Hurricane Gonzalo has made travel quite an ordeal around the UK. According to the Independent, strong winds and heavy rain have led to numerous flight cancellations by British Airways, Virgin Atlantic, SAS, and KLM among others.
With winds at Bradford Leeds Airport in the north of England still hitting speeds of more than 30mph — days after the storm has passed — landing at the country’s busy airports have been made even more of challenge. Videos of pilots attempting to land on windswept runways during the storm — like the Jet2 Boeing 737 at Bradford Leeds shown above — have spread across the internet.
In these videos, pilots are seen drifting their planes sideways before touching down on the runway. This manoeuvre — known as “crabbing” — requires the pilot to allow the crosswind to push to nose of the plane towards the side before using the rudder to correct the direction of plane upon touchdown.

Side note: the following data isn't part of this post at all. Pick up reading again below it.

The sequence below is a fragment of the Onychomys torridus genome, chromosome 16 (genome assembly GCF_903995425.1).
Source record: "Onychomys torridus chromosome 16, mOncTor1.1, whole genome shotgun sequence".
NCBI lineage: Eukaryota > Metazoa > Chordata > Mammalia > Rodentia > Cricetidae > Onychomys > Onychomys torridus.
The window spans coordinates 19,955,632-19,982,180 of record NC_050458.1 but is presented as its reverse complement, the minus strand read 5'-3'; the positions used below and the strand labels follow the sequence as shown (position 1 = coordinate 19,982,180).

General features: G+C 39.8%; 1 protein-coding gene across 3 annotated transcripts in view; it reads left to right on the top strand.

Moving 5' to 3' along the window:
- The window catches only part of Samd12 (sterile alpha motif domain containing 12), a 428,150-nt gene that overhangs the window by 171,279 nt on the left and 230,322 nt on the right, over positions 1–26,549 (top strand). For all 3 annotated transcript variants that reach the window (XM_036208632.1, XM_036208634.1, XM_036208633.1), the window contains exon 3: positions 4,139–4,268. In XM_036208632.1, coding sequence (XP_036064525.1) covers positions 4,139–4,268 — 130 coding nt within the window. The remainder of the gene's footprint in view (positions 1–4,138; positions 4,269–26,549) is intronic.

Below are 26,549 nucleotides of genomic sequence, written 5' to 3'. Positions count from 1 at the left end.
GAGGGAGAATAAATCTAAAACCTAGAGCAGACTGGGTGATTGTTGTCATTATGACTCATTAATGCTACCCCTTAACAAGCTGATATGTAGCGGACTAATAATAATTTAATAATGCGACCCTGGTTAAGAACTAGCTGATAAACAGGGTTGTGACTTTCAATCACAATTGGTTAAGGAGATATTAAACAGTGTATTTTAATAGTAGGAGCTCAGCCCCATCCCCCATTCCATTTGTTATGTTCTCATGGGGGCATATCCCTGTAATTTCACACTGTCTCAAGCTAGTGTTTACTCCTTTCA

It’s a manoeuvre that’s used not only in airliners, but also by bush pilots in treacherous locales, such as Alaska, and also by glider pilots.
In 2012, the pilots of this Emirates Airlines Boeing 777-300ER made this spectacular landing at Dusseldorf Airport in Germany.
There have been examples of great crosswind landings from the U.S., as well. This American Airlines Boeing 767-300 made this terrific landing earlier this year at a windy O’Hare Airport in Chicago.
However, the grand-daddy of all windy runways is the old Kai Tak Airport in Hong Kong. Although the airport was replaced by a brand-new facility in 1998, the footage of action-packed landings endures on in aviation folklore (and on the Internet).
Kai Tak was particularly challenging, due to its heavy crosswinds and it location between Hong Kong’s harbour, high rise buildings, and mountains.
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